History of Gillespie Park School: Roots of Transformation

  • Colonel Daniel Gillespie, born in Frederick County, Virginia in 1743, and his older brother, John, joined the Regulator movement in North Carolina to protest and oppose crooked tax collectors appointed by the Royal Governor, William Tryon. Like many Regulators, Daniel later joined the rebellion against England during the Revolutionary War. He participated in the Battle of Alamance, the Battle of Guilford Courthouse, and the Siege at Yorktown, where the British forces led by General Cornwallis surrendered to the American and French forces led by General George Washington. Gillespie returned to Guilford County and purchased land in what is today downtown Greensboro. He was elected to numerous offices, including the North Carolina House of Commons and the State Senate. He also served on the committee that wrote the state constitution and served in the convention that ratified the U.S. Constitution in 1789.
     
    A small white wooden building opened in 1903 and was named South Buffalo School for the nearby creek. It served between 30-40 students. As student enrollment increased, Guilford County built a new brick building which opened in 1916. That same year, Reverend Eugene E. Gillespie deeded 3.28 acres of land to the county for the school. Gillespie and his wife re-deeded the land in 1926 to the Greensboro School Board, which had taken over administration of the school. A three-story brick building was completed in 1929 and named Gillespie Park Junior High School in memory of Dr. Gillespie's great-grandfather Colonel Daniel Gillespie.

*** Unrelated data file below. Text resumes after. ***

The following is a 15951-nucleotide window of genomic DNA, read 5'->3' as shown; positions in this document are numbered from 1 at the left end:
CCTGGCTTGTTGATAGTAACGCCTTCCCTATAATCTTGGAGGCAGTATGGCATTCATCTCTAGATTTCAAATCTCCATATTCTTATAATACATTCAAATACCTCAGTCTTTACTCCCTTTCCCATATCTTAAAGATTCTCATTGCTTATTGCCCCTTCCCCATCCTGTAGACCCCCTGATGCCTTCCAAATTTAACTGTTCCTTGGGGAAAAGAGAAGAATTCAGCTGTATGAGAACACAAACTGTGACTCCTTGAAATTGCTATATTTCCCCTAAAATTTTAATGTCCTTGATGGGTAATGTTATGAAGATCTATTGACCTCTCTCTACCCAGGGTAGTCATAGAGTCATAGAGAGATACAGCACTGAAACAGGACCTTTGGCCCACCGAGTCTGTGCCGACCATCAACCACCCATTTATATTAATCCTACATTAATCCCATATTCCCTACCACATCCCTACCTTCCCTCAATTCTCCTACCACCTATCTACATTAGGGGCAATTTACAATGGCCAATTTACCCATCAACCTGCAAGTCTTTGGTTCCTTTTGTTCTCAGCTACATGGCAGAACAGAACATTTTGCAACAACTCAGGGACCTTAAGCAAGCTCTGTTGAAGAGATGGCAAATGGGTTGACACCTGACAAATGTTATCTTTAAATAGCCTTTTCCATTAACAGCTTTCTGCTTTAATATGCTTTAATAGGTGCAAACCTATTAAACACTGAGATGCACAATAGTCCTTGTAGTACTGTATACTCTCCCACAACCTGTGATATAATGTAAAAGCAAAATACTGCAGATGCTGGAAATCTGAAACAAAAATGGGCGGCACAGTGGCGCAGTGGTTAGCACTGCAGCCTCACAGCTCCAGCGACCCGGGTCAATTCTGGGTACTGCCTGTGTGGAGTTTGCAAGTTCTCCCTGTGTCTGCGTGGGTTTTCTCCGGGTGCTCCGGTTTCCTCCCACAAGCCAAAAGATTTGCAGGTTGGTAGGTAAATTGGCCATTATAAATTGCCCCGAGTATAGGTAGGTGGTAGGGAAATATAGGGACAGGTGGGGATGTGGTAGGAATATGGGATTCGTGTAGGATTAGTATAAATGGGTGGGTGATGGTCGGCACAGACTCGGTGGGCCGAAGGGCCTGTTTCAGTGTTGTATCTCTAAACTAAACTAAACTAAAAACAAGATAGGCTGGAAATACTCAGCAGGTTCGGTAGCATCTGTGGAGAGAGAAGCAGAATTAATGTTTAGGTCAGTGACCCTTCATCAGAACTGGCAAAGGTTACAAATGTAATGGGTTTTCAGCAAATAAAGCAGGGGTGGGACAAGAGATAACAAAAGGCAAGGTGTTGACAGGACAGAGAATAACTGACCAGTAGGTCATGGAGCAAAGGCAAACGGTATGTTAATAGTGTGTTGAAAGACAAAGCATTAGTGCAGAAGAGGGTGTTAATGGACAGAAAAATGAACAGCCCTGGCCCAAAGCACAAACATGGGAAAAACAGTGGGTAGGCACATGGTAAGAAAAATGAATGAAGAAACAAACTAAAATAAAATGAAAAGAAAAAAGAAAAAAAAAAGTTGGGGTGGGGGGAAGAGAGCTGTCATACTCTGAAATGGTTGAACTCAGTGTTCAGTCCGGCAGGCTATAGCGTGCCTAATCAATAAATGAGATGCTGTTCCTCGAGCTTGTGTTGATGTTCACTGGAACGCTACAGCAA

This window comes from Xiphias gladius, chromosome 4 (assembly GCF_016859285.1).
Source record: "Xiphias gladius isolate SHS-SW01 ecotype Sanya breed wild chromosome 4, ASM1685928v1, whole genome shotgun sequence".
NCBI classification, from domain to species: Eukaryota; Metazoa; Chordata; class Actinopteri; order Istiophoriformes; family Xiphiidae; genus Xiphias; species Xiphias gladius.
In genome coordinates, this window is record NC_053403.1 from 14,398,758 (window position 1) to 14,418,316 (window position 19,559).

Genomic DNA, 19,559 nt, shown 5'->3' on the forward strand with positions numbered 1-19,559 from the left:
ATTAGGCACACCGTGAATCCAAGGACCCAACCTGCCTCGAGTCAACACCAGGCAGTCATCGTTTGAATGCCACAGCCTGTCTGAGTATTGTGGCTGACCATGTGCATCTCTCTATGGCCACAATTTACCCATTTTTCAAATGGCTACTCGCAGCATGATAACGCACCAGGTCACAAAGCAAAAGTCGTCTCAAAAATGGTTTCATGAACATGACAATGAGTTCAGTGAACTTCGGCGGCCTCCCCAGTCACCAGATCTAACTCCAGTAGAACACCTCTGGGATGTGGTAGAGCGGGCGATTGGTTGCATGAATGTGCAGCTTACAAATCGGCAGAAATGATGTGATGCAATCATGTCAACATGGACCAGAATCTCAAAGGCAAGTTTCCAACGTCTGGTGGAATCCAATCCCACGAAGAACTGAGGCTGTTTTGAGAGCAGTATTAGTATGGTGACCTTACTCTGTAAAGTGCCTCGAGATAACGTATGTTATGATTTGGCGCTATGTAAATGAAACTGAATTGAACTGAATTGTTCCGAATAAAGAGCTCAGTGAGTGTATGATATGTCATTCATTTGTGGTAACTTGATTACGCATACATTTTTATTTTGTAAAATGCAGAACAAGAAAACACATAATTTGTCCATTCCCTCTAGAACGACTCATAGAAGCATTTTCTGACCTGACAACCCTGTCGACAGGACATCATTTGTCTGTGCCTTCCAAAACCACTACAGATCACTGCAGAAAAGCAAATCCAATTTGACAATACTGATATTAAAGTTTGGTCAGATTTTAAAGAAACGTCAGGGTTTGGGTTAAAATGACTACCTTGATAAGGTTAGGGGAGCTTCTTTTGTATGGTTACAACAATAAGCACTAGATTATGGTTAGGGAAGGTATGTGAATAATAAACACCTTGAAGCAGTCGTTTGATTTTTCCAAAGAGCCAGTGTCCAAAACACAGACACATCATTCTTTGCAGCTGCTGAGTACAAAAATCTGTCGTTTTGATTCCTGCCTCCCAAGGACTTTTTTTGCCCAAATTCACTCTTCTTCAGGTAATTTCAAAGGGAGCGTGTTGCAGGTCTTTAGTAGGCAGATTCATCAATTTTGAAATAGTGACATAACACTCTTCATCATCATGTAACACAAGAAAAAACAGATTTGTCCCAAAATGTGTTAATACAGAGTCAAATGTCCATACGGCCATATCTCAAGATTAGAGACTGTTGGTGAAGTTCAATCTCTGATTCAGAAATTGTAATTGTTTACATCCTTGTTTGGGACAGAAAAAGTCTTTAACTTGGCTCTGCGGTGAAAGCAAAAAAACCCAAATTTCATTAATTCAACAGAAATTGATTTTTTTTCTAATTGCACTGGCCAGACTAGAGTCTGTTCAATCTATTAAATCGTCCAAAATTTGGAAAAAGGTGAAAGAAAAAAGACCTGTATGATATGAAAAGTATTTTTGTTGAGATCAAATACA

Original Entrance, currently media center
  • Following the Brown v. Board of Education ruling by the Supreme Court, Greensboro's School Board announced that it would begin plans to desegregate some of its schools. In the summer of 1957, the board approved six African-American students to attend its white schools. One would attend Senior High School. The other five were assigned to Gillespie Park, which was an elementary and junior high school.
     
    Harold Davis, Brenda Florence, Jimmy Florence, Daniel Herring, and Elijah Herring, Jr. (above) became the first African-American students in North Carolina to attend a white school when they attended Gillespie Park's orientation on September 3, 1957. The school closed in 1992 and its three-story brick building that housed the Junior High was demolished. The remaining building was renovated and opened as a new elementary school in August 2003.
Building Renovations of 2003